CIA tackles records nightmare

The CIA has embarked upon an agencywide data standardization and systems

integration effort after a report by the National Archives and Records Administration

found severe weaknesses in the agency's program for preserving key government

records.

Despite the CIA's long history of collecting vast amounts of information

with great alacrity, its recordkeeping practices and policies have lagged

behind and now threaten the preservation of information that one day may

be of historical significance, according to the NARA CIA records management

report.

Released last month, the report concluded that the CIA's overall records

management program has "serious shortcomings," creating "a serious risk

that information of great value will not be preserved."

A spokesperson for the agency, however, said efforts are under way to

standardize how information is managed throughout the agency, which will

produce a "knowledge management repository" capable of streamlining the

process of transferring official records to NARA.

Nevertheless, the agency has responded to the NARA evaluation with a

comprehensive plan for integrating all of its information systems and standardizing

the way data is created and stored.

"We have developed an agencywide taxonomy to uniformly catalog information,"

an agency spokeswoman said. The new taxonomy includes tracking mechanisms

for document originator, access control and disposition, she said.

The CIA has also developed a meta-data standard that applies to content,

ownership, distribution, sensitivity and disposition. Eventually, all agency

information systems will be forced to comply with the new standard, the

spokeswoman said. A meta data registry also is in development that will

ensure system compliance, and a companion meta data repository will enable

users to conduct enterprisewide searches.

Major Changes Afoot

The CIA has also developed several new systems that promise, according

to the NARA report, to "change agency recordkeeping in major ways."

One of those new systems is called the Proactive Electronic Records

Management system. According to the spokeswoman, deployment of PERM will

be completed by 2002 and will facilitate the capture and organization of

electronic records originated at the desktop.

The Space Management and Retirement Tracking system, also under development,

will track hard-copy records at the desktop, folder and document levels.

SMART will use a bar code system to automate document control.

In an effort to better manage official release programs, such as Freedom

of Information Act requests and congressional inquiries, the CIA has developed

the Management of Officially Released Information (MORI) system.

The project stem-med from a task force formed in 1994 to look into problems

the agency had in locating releasable information in a timely manner. Information

already entered into MORI includes data on the assassination of President

John F. Kennedy and the exposure of U.S. troops to toxic agents in the Gulf

War.

The CIA spokeswoman also said the agency has started a process to certify

each of its electronic systems as an Electronic Record Keeping System. ERKS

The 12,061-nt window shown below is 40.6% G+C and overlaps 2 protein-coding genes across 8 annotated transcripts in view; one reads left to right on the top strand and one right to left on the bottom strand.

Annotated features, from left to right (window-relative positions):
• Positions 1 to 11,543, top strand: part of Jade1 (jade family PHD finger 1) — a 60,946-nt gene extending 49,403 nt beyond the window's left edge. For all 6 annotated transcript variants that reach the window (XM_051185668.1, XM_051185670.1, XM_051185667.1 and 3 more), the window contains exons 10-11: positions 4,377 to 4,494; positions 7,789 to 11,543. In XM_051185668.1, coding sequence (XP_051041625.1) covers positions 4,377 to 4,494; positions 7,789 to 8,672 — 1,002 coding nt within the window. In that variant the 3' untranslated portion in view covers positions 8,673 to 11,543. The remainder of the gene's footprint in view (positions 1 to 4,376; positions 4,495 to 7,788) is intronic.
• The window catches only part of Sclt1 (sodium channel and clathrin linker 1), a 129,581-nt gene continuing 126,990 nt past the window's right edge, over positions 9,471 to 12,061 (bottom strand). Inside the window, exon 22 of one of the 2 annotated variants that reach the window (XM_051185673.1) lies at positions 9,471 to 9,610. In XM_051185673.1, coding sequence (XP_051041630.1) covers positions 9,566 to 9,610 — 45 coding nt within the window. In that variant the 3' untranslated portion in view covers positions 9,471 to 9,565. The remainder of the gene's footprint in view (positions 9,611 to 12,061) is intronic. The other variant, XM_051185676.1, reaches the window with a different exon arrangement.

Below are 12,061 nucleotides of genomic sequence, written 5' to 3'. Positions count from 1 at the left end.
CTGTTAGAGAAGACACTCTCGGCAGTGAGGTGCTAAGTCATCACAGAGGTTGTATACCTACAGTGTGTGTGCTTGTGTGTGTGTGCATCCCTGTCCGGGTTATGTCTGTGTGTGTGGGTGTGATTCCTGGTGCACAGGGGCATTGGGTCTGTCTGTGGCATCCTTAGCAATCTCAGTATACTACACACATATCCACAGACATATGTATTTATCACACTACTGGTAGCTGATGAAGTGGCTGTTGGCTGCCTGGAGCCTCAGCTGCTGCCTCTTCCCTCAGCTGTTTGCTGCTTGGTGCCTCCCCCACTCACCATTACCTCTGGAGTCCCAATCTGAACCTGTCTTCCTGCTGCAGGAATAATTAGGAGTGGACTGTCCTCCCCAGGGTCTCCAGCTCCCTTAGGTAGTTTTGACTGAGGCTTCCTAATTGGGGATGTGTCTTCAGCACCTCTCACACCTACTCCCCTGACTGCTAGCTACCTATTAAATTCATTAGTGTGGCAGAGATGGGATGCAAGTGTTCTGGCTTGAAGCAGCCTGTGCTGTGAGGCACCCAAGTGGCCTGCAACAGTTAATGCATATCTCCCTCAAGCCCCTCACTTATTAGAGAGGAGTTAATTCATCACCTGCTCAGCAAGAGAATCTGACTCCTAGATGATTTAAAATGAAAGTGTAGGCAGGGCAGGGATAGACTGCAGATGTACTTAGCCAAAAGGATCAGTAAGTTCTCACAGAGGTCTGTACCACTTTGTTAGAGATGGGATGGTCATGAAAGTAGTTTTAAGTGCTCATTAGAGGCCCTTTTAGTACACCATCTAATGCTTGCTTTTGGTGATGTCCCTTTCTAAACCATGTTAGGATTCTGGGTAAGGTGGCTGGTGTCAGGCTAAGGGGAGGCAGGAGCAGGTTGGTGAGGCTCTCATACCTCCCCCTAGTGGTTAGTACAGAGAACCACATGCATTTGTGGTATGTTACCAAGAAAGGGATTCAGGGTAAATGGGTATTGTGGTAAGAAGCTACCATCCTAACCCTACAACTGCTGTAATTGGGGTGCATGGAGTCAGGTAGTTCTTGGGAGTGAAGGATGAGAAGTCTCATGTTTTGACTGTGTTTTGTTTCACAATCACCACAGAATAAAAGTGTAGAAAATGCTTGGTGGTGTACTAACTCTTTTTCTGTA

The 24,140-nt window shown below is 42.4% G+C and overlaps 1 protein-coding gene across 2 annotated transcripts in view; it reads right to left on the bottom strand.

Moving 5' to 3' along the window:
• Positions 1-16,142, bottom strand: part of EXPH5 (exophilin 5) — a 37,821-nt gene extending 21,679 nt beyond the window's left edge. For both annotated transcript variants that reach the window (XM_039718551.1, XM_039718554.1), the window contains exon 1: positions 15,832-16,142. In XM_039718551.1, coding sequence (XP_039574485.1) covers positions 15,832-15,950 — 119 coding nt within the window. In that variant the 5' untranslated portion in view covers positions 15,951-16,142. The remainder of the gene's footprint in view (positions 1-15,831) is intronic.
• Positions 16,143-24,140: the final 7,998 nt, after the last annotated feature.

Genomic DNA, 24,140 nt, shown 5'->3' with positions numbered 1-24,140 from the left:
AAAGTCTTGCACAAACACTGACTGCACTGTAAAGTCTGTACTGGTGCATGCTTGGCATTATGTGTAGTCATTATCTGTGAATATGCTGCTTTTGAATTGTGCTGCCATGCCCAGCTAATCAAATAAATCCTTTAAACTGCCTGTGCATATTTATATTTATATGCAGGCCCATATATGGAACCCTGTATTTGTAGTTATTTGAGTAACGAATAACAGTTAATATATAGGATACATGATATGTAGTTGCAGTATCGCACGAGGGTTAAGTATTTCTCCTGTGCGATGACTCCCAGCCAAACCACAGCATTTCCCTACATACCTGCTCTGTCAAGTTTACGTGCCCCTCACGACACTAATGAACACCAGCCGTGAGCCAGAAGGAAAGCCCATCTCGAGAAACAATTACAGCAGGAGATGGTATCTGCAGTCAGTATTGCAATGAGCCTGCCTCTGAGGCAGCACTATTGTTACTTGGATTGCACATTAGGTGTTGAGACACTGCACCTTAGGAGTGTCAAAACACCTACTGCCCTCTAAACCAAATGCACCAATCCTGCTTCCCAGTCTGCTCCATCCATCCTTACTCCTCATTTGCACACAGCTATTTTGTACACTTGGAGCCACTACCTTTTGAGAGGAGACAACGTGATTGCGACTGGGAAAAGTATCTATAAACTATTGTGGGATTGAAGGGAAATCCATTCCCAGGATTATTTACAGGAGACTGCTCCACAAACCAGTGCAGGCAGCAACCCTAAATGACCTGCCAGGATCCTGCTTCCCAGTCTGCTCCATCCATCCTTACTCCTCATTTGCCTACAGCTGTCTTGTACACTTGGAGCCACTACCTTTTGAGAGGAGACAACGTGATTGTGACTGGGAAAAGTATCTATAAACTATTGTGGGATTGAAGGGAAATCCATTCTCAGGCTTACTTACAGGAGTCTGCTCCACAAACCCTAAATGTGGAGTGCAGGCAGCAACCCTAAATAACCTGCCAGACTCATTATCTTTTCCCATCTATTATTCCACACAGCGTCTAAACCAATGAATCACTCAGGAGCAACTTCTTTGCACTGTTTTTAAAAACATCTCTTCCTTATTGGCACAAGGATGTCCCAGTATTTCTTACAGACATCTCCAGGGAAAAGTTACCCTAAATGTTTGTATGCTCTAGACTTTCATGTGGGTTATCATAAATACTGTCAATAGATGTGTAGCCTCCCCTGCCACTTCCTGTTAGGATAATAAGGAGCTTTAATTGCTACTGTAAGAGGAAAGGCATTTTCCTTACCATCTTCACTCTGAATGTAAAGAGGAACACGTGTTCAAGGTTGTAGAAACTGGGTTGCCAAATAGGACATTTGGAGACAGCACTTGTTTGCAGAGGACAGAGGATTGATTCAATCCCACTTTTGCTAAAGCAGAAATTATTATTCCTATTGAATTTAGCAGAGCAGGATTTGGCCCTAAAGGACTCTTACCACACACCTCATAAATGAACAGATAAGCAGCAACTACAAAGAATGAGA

is a subset of policies and technical specifications managed by NARA that

govern the design of electronic recordkeeping systems.

"It is important to acknowledge that CIA hasn't totally neglected the

issue [of records management]," said Steven Aftergood, an intelligence analyst

with the Federation of American Scientists.

"CIA is probably not doing a worse job of records management than other

agencies, but it ought to be doing considerably better," he said. "After

all, the task of information management is essential to intelligence production.

If the agency can't get this right, it is wasting its time and our money."

Pump up the Volume

NARA, which oversees the management of all federal records, is authorized

by law to inspect the records management programs of federal agencies and

recommend improvements. CIA records are of particular concern to NARA because

the volume of permanent records at the agency is higher than at most federal

agencies.

Part of the CIA's problem, according to the NARA report, has been the

agency's failure to schedule many of the most important CIA records — such

as the President's Daily Brief and related feedback notes — and files pertaining

to covert operations for transfer to NARA.

In addition, current systems do not reflect the fact that many of the

electronic records created today were once produced solely in paper format.

The gap in scheduling caused NARA to characterize its own holding of agency

records as "negligible."

NARA found other problems as well. CIA staffers are not provided follow-up

training in records management after their initial training, the report

stated.

As a result, NARA evaluators found an inconsistent understanding of

basic and important records management concepts across the agency. In addition,

records at some CIA offices are not closely tracked and sometimes cannot

be located, according to the report.

NARA also discovered that an alarming number of files from as far back

as the 1950s are still stored at the Agency Records Center on "inherently

unstable media," such as thermofax copies and mimeographs. NARA urged the

agency to turn the documents over well before it is required to, in order

to ensure their preservation.

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